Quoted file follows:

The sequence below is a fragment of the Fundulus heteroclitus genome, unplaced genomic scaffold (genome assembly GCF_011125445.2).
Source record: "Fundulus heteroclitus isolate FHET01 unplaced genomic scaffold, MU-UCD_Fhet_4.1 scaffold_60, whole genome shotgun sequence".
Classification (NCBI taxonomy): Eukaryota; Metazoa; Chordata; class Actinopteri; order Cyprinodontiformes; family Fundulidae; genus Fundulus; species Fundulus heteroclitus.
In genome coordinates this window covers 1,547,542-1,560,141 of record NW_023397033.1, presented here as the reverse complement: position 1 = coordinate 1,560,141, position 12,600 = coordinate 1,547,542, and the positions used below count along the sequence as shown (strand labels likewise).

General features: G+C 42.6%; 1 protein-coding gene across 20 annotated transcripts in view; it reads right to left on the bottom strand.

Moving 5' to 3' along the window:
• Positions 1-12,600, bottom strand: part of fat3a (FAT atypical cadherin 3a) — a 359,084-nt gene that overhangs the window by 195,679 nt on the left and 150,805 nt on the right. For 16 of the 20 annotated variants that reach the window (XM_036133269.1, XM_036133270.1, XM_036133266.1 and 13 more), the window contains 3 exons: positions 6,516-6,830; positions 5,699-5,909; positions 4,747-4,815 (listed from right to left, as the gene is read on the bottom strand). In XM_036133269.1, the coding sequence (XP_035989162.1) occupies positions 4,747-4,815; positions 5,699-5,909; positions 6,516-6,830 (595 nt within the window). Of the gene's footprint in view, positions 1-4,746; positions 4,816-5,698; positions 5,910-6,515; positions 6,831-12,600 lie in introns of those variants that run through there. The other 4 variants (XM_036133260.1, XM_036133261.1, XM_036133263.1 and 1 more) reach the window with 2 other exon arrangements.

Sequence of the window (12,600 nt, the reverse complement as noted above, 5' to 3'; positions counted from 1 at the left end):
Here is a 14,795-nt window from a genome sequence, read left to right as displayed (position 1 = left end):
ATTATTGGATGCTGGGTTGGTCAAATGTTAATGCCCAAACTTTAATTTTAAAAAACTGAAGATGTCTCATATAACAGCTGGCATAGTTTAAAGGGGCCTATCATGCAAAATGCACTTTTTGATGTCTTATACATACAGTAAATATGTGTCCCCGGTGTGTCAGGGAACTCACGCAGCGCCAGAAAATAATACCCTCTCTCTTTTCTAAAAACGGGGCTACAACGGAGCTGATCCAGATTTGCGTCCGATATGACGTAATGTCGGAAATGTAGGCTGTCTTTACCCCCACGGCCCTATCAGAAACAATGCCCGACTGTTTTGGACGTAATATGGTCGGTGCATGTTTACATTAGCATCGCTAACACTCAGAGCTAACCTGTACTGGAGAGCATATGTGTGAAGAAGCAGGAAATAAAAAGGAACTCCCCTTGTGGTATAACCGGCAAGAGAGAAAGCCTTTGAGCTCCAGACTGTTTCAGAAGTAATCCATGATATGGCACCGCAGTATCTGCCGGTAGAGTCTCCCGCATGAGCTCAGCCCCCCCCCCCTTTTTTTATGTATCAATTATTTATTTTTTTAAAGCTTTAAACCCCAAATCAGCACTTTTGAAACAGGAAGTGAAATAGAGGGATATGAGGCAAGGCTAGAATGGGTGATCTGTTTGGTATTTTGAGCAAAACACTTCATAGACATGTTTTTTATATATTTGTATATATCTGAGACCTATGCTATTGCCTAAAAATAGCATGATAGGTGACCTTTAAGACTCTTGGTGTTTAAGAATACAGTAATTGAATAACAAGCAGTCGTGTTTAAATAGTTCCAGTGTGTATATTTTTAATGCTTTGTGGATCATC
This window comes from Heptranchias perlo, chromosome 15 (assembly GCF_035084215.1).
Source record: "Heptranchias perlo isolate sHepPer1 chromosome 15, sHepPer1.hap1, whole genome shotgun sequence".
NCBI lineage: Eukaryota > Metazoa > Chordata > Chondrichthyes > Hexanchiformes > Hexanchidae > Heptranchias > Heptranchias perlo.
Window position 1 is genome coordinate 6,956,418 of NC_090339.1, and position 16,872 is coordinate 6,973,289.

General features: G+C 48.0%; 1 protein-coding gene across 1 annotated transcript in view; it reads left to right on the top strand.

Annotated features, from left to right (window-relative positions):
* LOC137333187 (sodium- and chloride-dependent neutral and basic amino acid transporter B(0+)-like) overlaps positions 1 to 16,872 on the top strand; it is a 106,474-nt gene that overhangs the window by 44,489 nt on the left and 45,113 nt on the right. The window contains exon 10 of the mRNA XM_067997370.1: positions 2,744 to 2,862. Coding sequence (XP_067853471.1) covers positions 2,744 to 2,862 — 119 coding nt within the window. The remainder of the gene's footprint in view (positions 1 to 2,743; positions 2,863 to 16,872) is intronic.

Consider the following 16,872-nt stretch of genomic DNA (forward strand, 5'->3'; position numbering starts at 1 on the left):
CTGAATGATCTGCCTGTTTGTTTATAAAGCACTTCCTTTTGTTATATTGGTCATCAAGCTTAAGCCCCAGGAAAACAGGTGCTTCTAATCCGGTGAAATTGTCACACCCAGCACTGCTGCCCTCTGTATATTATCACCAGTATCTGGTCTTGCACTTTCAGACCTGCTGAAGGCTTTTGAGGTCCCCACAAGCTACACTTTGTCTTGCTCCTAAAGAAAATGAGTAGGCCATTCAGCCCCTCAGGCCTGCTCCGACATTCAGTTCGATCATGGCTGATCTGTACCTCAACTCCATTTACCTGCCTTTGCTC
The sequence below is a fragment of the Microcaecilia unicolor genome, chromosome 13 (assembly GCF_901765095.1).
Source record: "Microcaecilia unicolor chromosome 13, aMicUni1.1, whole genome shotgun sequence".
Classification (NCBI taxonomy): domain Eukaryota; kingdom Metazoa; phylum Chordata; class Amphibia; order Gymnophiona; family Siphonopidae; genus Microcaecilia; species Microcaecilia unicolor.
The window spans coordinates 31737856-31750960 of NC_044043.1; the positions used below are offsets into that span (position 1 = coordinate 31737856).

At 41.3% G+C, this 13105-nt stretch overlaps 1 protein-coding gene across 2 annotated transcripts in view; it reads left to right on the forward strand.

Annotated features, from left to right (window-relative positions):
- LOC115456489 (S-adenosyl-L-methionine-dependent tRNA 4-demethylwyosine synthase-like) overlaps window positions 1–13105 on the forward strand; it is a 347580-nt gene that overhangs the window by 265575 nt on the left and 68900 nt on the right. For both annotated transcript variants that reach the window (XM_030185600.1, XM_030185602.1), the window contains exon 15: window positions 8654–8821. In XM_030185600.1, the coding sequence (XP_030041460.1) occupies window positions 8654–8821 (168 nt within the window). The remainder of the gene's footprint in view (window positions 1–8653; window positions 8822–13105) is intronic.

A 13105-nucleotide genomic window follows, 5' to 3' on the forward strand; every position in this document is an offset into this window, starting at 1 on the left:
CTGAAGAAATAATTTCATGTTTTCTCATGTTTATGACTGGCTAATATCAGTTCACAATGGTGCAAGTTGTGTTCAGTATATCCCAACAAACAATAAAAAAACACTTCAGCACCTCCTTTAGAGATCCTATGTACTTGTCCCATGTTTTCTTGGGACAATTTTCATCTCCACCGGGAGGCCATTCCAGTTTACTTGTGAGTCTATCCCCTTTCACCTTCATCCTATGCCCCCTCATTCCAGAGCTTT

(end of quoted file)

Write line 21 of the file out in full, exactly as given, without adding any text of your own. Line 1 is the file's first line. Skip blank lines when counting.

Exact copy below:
Source record: "Microcaecilia unicolor chromosome 13, aMicUni1.1, whole genome shotgun sequence".